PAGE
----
Senator Higdon said at the hearing that the large pay raise for Mr. Thielen was a “line in the sand” event for him, and announced his intention to introduce legislation to make non-elected members of the KRS Board of Trustees subject to Senate confirmation, and to investigate the possibility of legislation making KRS executive director raises above the annual CPI subject to Senate approval, as well.

“Now we have another instance in which KRS is awarding a large salary increase to an employee, and the contract itself is not subject to review by the General Assembly, unlike almost every other state government agency personal services contract,” Senator Bowen said. “Both KRS and KTRS are currently exempt from the Model Procurement Code, which establishes conflict of interest and anti-kickback rules, grants vendors the right to file protest with the Finance Cabinet over the awarding of a contract, and makes personal service contracts subject to Government Contract Review Committee.”

The Public Pension Oversight Board was created by the General Assembly in 2013 to bring more transparency to the operation of KRS.  In 2015, the PPOB’s authority was extended to include oversight of the Legislators’ Retirement Plan, the Judicial Retirement Plan, and KTRS.

“This trend toward greater transparency should continue,” Bowen said. “KRS and KTRS should not operate as islands to themselves, and I urge fellow PPOB members to adopt consensus legislation to remove these agencies’ exemption from the model procurement code so that their personal services contracts, such as this one with the executive director will be subject to further review by the General Assembly.”

# # #



For Immediate Release
Contact: John Cox
502-564-3120 Ext. 202


FRANKFORT, Ky. (July 13, 2015) – Senate President Robert Stivers (R-Manchester) announced Monday the three Senate representatives who will be participating in Governor Beshear’s “Teachers’ Retirement Work Group” to address funding issues: Senate Majority Leader Damon Thayer (R-Georgetown), Senator Joe Bowen (R-Owensboro) and Senator Morgan McGarvey (D-Louisville).

“It has been the position of the Senate Majority to seek a complete solution which combines structural reform with any additional funding,” Senator Thayer said. “We look forward to learning the structural solutions offered by this working group. We recognize that lasting structural changes will make any additional taxpayer funding of public pensions have a long-term impact that will benefit all Kentuckians.”

According to Governor Beshear’s office, “The work group will review best practices in other states regarding pension benefits, conduct a comprehensive review of funding options and make recommendations for improving the fiscal solvency of the KTRS. The work group may also contract for consulting services.”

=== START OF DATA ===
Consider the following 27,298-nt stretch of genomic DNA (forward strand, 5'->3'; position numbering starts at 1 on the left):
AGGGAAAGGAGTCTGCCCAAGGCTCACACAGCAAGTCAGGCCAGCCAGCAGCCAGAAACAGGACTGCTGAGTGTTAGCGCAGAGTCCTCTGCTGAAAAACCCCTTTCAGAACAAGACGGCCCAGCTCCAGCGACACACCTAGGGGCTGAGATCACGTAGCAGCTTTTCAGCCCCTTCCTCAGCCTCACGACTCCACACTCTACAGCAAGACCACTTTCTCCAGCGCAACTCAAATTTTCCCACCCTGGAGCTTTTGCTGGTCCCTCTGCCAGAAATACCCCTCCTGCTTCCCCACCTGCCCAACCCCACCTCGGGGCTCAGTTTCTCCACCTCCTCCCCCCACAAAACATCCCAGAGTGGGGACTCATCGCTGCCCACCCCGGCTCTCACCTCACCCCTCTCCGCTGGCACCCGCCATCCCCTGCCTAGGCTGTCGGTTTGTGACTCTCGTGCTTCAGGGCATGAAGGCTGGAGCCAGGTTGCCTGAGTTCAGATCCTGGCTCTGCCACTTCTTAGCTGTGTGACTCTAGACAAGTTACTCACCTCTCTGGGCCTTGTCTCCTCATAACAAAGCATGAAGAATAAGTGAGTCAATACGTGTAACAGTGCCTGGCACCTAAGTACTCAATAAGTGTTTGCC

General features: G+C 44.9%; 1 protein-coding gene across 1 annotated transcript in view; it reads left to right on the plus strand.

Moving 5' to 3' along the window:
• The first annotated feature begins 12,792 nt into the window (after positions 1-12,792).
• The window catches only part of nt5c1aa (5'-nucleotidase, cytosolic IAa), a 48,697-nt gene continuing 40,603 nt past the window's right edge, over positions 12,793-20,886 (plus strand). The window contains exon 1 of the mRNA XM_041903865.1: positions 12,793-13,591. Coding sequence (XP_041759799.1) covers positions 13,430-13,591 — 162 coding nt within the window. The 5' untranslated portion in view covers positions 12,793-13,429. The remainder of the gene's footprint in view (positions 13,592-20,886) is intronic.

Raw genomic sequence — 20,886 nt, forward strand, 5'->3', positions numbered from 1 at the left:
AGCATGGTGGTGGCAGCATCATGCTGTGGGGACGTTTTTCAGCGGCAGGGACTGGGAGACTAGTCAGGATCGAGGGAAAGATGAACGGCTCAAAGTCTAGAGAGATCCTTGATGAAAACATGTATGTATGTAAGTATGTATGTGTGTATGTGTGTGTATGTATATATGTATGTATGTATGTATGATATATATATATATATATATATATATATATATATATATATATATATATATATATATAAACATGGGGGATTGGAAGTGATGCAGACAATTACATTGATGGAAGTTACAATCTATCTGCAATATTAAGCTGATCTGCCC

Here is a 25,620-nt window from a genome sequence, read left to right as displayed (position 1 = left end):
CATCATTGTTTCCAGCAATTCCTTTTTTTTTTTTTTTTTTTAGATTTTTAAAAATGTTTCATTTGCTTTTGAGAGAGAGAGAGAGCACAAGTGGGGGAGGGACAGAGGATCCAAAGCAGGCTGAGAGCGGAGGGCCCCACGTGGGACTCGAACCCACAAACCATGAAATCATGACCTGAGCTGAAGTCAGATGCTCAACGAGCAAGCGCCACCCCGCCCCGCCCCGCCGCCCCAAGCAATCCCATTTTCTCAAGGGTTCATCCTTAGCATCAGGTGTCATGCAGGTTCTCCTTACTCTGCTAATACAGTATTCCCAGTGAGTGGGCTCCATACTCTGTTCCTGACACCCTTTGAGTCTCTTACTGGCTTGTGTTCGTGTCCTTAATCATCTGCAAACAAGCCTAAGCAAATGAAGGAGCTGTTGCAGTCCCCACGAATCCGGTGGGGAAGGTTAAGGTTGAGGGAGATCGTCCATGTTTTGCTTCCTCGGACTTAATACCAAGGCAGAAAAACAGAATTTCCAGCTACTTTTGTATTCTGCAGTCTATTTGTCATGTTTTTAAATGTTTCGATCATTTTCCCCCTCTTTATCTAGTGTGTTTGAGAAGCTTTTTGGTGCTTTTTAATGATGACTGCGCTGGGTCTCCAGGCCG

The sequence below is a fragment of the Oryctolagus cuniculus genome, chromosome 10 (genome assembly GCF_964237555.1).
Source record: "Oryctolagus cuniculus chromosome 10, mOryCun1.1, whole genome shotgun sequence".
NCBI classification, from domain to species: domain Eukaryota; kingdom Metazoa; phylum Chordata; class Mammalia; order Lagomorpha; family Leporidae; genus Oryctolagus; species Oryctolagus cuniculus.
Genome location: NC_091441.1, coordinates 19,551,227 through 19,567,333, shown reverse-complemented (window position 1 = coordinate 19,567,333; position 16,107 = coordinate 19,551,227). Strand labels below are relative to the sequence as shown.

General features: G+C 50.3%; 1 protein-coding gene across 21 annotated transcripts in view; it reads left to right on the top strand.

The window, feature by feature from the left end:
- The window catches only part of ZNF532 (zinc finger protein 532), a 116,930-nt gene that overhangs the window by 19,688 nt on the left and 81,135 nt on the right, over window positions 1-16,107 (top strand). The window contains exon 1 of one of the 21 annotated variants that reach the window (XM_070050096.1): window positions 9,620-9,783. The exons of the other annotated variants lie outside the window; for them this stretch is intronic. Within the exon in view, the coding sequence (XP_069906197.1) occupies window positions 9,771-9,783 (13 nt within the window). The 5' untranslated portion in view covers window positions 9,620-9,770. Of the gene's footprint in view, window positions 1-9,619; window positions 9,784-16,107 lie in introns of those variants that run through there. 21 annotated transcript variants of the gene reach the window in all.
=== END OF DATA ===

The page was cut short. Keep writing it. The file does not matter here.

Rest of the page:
Gov. Beshear also asked the work group to complete its work and submit its report to him on or before December 1, 2015.



Commonwealth of Kentucky
Office of Senate President Robert Stivers

For Immediate Release
June 17, 2015
Contact: John Cox
502-564-3120 ext. 202


It has always been the Senate’s position that we will fix the Kentucky Teachers’ Retirement System’s (KTRS) pension problem.  The House Democrats’ solution of pension bonds is not the answer to the problem. A recent study released from Asset Preservation Advisors recommended investors to remain “highly selective” when purchasing bonds issued in our state.

This message comes as no surprise to the Senate Majority Caucus, as we were not willing to accept the $3.3 billion bond proposal from House Democrats proposed in House Bill 4 earlier this year. While we fully acknowledge the Commonwealth’s unfunded liability to KTRS, we were not about to risk further lowering our state’s credit rating by issuing the single greatest debt in the history of the Kentucky General Assembly.

When neither chamber could reach an agreement on House Bill 4, a conference committee was formed. We brought in a representative from the Governor’s Budget Office who said that would be impossible for our state to sell $3.3 billion in bonds in the proposed time of one year and that it would be extremely difficult and risky to sell even $1 billion in bonds. At that moment we knew the original language of HB 4 was no more than a political move by House Democrats, yet we kept working for a compromise.

Senate and House Republicans proposed the formation of a task force to analyze KTRS in order to identify systematic changes to make KTRS viable in perpetuity. We also proposed a good faith contribution to KTRS in the form of $50 million identified in the Budget Reserve Trust Fund. This was real money offered to a seriously underfunded system, but unfortunately, House Democrats walked away from our proposal leaving the $50 million on the table.